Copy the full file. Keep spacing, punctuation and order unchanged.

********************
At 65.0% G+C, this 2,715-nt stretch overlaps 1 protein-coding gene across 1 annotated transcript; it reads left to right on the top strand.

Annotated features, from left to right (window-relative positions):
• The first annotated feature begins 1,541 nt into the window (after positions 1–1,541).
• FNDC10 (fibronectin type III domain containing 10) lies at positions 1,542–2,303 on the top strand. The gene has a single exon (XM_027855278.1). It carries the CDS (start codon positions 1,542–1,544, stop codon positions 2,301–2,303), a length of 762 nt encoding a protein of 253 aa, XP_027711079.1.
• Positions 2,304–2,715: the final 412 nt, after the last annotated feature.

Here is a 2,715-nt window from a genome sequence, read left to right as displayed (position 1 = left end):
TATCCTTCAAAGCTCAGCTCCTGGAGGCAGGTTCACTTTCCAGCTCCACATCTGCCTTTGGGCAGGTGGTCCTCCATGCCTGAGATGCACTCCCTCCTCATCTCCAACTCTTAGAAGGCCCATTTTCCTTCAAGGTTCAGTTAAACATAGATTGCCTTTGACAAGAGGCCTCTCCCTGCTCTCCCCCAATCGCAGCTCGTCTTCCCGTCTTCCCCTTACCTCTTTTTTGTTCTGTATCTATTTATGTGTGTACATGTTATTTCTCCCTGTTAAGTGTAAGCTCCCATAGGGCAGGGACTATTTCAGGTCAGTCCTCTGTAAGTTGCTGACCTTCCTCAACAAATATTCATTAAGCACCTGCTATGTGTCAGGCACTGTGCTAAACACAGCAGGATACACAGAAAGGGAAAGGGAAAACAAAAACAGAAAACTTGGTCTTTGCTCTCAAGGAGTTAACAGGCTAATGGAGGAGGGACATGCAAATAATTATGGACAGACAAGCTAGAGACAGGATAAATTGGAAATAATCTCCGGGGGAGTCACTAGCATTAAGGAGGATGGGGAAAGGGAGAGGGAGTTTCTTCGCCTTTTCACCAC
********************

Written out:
At 65.0% G+C, this 2,715-nt stretch overlaps 1 protein-coding gene across 1 annotated transcript; it reads left to right on the top strand.

Annotated features, from left to right (window-relative positions):
• The first annotated feature begins 1,541 nt into the window (after positions 1–1,541).
• FNDC10 (fibronectin type III domain containing 10) lies at positions 1,542–2,303 on the top strand. The gene has a single exon (XM_027855278.1). It carries the CDS (start codon positions 1,542–1,544, stop codon positions 2,301–2,303), a length of 762 nt encoding a protein of 253 aa, XP_027711079.1.
• Positions 2,304–2,715: the final 412 nt, after the last annotated feature.

Here is a 2,715-nt window from a genome sequence, read left to right as displayed (position 1 = left end):
TATCCTTCAAAGCTCAGCTCCTGGAGGCAGGTTCACTTTCCAGCTCCACATCTGCCTTTGGGCAGGTGGTCCTCCATGCCTGAGATGCACTCCCTCCTCATCTCCAACTCTTAGAAGGCCCATTTTCCTTCAAGGTTCAGTTAAACATAGATTGCCTTTGACAAGAGGCCTCTCCCTGCTCTCCCCCAATCGCAGCTCGTCTTCCCGTCTTCCCCTTACCTCTTTTTTGTTCTGTATCTATTTATGTGTGTACATGTTATTTCTCCCTGTTAAGTGTAAGCTCCCATAGGGCAGGGACTATTTCAGGTCAGTCCTCTGTAAGTTGCTGACCTTCCTCAACAAATATTCATTAAGCACCTGCTATGTGTCAGGCACTGTGCTAAACACAGCAGGATACACAGAAAGGGAAAGGGAAAACAAAAACAGAAAACTTGGTCTTTGCTCTCAAGGAGTTAACAGGCTAATGGAGGAGGGACATGCAAATAATTATGGACAGACAAGCTAGAGACAGGATAAATTGGAAATAATCTCCGGGGGAGTCACTAGCATTAAGGAGGATGGGGAAAGGGAGAGGGAGTTTCTTCGCCTTTTCACCAC